Pasta dishes include fresh Paccheri Gamberi e Limone, Bucatini Amatriciana, Cacio e Pepe and Reginette Lamb Ragu. There’s also a signature Fettuccine Grana e Pepe served in a parmesan wheel, which is becoming more and more customary in new Italian restaurants.

Pinsa style pizzas, inspired by the different Italian regions which are served smaller in size come with a variety of toppings all sourced and inspired by different regions in Italy including fresh Fior di Latte mozzarella, Datterini tomatoes and Sardinian sausage.

Each pasta and pizza on the menu has a suggested beer for pairing and sides including aged Parma ham, Calabrian ventricina salami, arancini and croquettes are also available and are billed as perfect for table sharing.

It’s recommended that you order two to three dishes per person so we choose two pizzas, two pastas, a salad and a focaccia. I opt for the Radiatori Norma - radiator shaped egg pasta, san marzano tomato sauce, fried aubergine, ricotta salata Siciliana and fresh basil (£8) and the liguria pizza (£8.50).

While my boyfriend chose the girasoli pistacchio e tartufo - filled sunflower shaped pasta stuffed with fresh ricotta, and Umbrian black truffle, served with butter, sage and pistachio di bronte (£12.50) pasta and the calabria pizza (£8.50).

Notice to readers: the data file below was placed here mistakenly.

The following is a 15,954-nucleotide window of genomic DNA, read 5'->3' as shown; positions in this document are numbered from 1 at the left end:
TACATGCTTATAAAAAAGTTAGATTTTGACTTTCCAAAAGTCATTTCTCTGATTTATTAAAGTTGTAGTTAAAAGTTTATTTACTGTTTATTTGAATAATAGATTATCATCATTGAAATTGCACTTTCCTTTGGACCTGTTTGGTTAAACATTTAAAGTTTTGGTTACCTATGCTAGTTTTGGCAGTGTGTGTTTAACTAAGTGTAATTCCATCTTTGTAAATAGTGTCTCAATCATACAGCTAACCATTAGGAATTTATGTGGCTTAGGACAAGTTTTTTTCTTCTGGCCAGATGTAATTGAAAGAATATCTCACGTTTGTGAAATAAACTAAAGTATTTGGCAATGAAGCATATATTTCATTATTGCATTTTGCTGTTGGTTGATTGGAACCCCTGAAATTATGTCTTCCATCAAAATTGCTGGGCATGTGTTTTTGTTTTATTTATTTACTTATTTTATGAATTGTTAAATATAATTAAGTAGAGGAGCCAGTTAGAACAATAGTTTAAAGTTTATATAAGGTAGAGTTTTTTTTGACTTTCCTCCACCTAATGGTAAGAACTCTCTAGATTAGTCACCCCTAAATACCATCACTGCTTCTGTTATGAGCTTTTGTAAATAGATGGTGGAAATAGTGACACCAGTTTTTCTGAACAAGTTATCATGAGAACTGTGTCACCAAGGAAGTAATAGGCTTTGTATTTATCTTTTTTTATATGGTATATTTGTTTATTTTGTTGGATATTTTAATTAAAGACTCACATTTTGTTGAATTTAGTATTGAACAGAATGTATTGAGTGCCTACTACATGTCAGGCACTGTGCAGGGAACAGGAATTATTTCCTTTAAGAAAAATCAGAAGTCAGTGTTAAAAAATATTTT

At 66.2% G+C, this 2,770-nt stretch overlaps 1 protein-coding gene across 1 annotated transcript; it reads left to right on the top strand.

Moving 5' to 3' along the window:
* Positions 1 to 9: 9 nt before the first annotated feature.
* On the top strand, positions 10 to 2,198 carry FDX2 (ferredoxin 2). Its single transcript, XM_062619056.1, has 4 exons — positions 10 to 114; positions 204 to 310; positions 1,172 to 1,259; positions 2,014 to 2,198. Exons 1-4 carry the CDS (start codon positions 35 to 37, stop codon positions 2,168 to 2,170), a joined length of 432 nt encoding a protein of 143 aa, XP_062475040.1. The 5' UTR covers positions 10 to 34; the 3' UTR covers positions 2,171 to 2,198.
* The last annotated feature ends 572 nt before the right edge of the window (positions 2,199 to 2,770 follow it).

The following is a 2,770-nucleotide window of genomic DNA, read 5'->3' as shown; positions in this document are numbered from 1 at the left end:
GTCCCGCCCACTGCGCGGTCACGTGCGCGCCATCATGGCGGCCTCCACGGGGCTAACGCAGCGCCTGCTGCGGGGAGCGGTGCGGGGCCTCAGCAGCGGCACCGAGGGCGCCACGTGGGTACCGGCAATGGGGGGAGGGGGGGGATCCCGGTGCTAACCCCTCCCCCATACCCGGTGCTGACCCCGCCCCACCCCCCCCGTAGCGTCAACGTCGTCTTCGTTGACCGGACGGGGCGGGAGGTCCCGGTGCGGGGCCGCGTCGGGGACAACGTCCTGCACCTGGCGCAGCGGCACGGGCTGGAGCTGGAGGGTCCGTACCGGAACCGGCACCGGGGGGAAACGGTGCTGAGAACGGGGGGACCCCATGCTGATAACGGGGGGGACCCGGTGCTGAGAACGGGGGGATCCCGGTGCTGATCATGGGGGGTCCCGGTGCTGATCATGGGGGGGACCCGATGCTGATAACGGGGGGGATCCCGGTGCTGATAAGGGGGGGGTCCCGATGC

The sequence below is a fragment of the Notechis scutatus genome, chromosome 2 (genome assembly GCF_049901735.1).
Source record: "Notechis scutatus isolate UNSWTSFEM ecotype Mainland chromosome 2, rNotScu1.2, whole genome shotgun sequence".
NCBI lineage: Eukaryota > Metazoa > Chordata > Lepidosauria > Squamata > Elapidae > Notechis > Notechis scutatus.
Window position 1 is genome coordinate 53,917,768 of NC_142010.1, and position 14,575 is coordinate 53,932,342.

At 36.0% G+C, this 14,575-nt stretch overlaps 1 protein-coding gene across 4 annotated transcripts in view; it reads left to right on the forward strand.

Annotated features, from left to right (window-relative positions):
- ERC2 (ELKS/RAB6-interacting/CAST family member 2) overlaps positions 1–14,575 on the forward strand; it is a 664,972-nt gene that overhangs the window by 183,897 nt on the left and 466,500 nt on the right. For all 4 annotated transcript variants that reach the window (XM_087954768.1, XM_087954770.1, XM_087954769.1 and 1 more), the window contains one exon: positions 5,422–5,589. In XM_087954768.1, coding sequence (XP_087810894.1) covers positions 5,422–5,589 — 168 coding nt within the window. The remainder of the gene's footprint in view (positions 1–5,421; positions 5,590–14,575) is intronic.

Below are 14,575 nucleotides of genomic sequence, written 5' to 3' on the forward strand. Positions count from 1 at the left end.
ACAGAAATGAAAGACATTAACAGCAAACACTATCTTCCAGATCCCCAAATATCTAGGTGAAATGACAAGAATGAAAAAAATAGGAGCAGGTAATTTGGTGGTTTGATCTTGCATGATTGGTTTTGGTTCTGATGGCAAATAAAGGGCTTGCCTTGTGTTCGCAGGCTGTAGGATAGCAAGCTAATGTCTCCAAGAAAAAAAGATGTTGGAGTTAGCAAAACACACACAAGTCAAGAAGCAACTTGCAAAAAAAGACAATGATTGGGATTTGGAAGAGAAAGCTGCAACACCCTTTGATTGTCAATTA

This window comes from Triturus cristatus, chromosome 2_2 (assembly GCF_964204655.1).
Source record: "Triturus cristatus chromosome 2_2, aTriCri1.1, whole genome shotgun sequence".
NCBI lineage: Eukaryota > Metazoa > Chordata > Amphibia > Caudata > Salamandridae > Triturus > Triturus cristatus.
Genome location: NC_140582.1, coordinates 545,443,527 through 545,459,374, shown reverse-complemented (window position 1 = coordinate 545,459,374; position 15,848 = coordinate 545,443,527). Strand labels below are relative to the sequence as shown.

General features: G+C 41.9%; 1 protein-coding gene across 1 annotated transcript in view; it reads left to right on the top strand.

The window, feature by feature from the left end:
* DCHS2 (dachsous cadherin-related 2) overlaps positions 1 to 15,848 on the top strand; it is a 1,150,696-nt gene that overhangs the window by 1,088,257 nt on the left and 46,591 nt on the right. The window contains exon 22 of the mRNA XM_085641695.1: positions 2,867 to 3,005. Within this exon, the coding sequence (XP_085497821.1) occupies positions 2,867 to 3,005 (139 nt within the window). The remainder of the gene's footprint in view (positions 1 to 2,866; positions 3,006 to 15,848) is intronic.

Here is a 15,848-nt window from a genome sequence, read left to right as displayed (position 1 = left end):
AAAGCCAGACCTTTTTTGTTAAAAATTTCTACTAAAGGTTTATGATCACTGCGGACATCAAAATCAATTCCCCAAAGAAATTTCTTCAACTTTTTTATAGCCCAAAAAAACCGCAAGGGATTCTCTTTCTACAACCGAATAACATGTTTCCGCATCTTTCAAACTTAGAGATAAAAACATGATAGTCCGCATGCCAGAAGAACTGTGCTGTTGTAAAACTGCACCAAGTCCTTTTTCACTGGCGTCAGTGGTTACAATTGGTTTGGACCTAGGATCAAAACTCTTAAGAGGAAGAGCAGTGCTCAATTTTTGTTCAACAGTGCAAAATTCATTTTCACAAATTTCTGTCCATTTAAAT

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We shared these along with focaccia with wild garlic butter and grated Grana Padana (£5.50) and La Bufala - Campania buffalo mozzarella with Cantabrico anchovies, red Datterini tomatoes and evoo (£8). First to arrive was the buffalo mozzarella salad and focaccia.

The cheese - a white, firm ball - was swimming in a sea of garlic butter surrounded by half moons of bright plum tomatoes.

A nice mix of richness from the cheese and freshness from the tomatoes, the overall taste was from the garlic butter. The bread, (which we’d ordered with dips of spicy mayo and pistachio mayo that turned up late from our apologetic waitress and added nothing but sweetness from the pistachio option) was a good size of pillowy focaccia, topped with more garlic butter and shavings of cheese. This was more well balanced with the butter soaking nicely into the bread.

Once these plates were cleared we were served the piping hot pasta. The radiator style pasta held onto the tomato sauce well and was an all round fine option, if lacking depth of flavour from the san marzano sauce. The round discs of the nicely al dente girasoli were served in a thin buttery sauce, and stuffed full of the fragrant truffle filling - and topped with some pistachios.